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Parrot's Feather

A popular aquatic garden plant that spreads with water currents, animals, boats/trailers and fishing gear. Dense stands can stagnate water, and increase breeding grounds for mosquitoes learn more »

Zebra/Quagga Mussels

These tiny freshwater mussels clog drains, damage infrastructure, and are very costly to control/eradicate learn more »

Giant Hogweed

A towering toxic invasive plant with WorkSafe BC regulations learn more »

European Fire Ant

A tiny ant with a toxic sting learn more »

Purple Loosestrife

An aggressive wetland invader that threatens plant and animal diversity learn more »

Orange Hawkweed

Also yellow, these invasive plants replace native vegetation along roadsides, and threaten areas not yet reforested learn more »

Japanese Knotweed

Grows aggressively through concrete, impacting roads and house foundations learn more »

Spotted Knapweed

A single plant spreads rapidly with up to 140,000 seeds per square metre learn more »

Scotch Broom

An evergreen shrub that invades rangelands, replaces forage plants, causes allergies in people, and is a serious competitor to conifer seedlings learn more »

ISCBC calls on federal government to implement regulations against aquatic invasive species

FOR IMMEDIATE RELEASE Dec. 10, 2014 – Williams Lake, BC: In support of the federal government’s announcement last week of new regulations to deal with aquatic invasive species, the Invasive Species Council of BC today called on the federal government to expand their list of invasive species, to commit financial resources to implement the regulations, and to have these regulations in place by the start of boating season this coming spring.

“These new federal regulations are needed to expand the active work in BC on priority aquatic issues,” says Gail Wallin, Executive Director of the Invasive Species Council of BC (ISCBC). “ISCBC and our partners definitely support the implementation of these regulations as soon as possible. We need them in place by the coming boating season so we can have better prevention and enforcement measures in place at federal parks and international borders.”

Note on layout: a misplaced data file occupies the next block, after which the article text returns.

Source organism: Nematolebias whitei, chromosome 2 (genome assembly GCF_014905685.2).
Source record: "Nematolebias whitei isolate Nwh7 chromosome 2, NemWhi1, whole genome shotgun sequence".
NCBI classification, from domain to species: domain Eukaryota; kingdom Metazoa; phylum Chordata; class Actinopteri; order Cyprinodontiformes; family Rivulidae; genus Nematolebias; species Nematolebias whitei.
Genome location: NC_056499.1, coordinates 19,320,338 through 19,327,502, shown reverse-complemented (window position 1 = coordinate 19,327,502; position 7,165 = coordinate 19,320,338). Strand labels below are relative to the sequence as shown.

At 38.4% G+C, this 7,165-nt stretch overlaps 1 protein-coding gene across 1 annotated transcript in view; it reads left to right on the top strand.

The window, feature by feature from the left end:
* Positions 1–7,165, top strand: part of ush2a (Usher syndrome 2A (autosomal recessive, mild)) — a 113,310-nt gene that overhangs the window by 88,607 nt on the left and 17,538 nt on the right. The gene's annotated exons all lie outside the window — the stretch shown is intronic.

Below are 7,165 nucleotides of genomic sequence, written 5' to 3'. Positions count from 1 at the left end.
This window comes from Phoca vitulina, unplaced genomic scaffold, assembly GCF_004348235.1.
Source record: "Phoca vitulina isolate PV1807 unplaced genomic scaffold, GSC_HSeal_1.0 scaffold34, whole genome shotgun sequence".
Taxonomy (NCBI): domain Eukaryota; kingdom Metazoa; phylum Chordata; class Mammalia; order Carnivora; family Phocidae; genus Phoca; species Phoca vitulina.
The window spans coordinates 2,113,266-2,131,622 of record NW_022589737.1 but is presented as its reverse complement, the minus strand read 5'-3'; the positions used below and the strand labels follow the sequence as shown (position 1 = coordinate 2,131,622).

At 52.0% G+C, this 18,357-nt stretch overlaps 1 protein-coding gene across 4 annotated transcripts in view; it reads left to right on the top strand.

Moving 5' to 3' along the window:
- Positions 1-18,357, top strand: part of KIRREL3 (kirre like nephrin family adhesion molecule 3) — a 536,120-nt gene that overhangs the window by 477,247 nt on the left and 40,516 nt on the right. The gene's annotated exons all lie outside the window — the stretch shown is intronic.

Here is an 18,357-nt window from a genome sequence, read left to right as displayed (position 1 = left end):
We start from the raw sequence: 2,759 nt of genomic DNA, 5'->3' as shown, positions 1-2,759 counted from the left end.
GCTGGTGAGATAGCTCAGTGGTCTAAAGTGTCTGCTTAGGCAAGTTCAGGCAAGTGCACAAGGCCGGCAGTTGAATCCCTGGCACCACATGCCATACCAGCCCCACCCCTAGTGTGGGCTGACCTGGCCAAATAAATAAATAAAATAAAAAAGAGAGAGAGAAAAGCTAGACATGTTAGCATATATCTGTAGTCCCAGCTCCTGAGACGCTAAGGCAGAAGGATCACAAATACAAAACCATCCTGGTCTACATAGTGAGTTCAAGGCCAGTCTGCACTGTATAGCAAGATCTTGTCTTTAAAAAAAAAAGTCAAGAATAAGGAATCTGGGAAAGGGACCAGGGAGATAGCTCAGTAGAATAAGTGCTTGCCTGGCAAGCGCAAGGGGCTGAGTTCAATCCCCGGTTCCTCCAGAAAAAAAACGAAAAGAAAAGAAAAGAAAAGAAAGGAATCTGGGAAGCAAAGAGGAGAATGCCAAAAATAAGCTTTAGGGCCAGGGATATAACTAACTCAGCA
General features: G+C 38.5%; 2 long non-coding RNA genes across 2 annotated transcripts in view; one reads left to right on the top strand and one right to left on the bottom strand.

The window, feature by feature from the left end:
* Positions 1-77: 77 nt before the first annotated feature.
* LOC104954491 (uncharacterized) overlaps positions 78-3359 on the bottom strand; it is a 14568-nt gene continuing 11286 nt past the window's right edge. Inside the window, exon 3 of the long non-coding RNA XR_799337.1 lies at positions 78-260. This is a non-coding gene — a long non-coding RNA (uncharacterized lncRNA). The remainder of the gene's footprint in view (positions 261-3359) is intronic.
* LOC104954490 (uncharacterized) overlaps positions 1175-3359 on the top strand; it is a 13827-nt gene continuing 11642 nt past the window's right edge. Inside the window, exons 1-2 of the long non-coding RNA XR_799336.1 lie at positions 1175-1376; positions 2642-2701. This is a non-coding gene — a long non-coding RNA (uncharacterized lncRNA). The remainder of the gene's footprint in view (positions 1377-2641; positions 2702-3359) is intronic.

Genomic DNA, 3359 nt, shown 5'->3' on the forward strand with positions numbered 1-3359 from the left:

The proposed federal Aquatic Invasive Species Regulations would put rules in place to help prevent intentional and unintentional introductions of aquatic invasive species in Canada from other countries and across provincial and territorial borders. For example, border staff would now have the authority to compel boat owners crossing into Canada to be inspected for listed invasive species. ISCBC offers training on proper boat inspection techniques, and works with governments and other organizations to create consistent reporting and inspecting approaches and effective communications, but up to now inspection of boats has been only voluntary at federal borders.

While ISCBC supports the new regulations, it does want some assurances. “We are calling for an effective and streamlined means to amend the current listing of aquatic species to reflect scientific review and provincial regulations,” added Wallin. “We want to be sure the federal list reflects, for example, species of concern in the BC Controlled Alien Species Regulation. These federal regulations are an important parallel regulation to the provincial rules which were put in place December 2012.” 

ISCBC also called for the federal government to step beyond regulations to put resources in place at the federal level and to support key partnerships for ensuring prevention measures and quick response to new aquatic invasives. 

ISCBC has been involved within BC and in partnership with surrounding jurisdictions in working with boaters and key organizations to prevent the import of invasive mussels and other aquatic invasive species. ISCBC has been running the Clean, Drain Dry program for three years, aimed at boaters to prevent the introduction and spread of aquatic invasive species. Clean, Drain, Dry encourages responsible boater behaviours and was run in 33 communities last year, with more than 2,800 boaters committing to cleaning, draining and drying boats and equipment before entering a new water body.

About the Invasive Species Council of BC
The Invasive Species Council of BC (ISCBC) is working to minimize the negative ecological, social, and economic impacts caused by the introduction, establishment, and spread of invasive species. Their goals are to: educate the public and professionals about invasive species and their risks to ecosystems and economies through activities such as workshops, seminars and newsletters; coordinate and fund research relating to invasive species and make this available to the public; and undertake and support actions that improve the health of BC’s natural ecosystems. For more information or to find your local invasive species committee visit www.bcinvasives.ca. 

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Media contact:
Gail Wallin
gwallin@bcinvasives.ca
250-305-9161

Related news coverage: 

WATCH: Feds trying to keep out invasive mussels with proposed new regulations (Global TV - Okanagan)
Federal Government Announces Invasive Species Regulations
Harper Government Takes New Measures to Fight Against Aquatic Invasive Species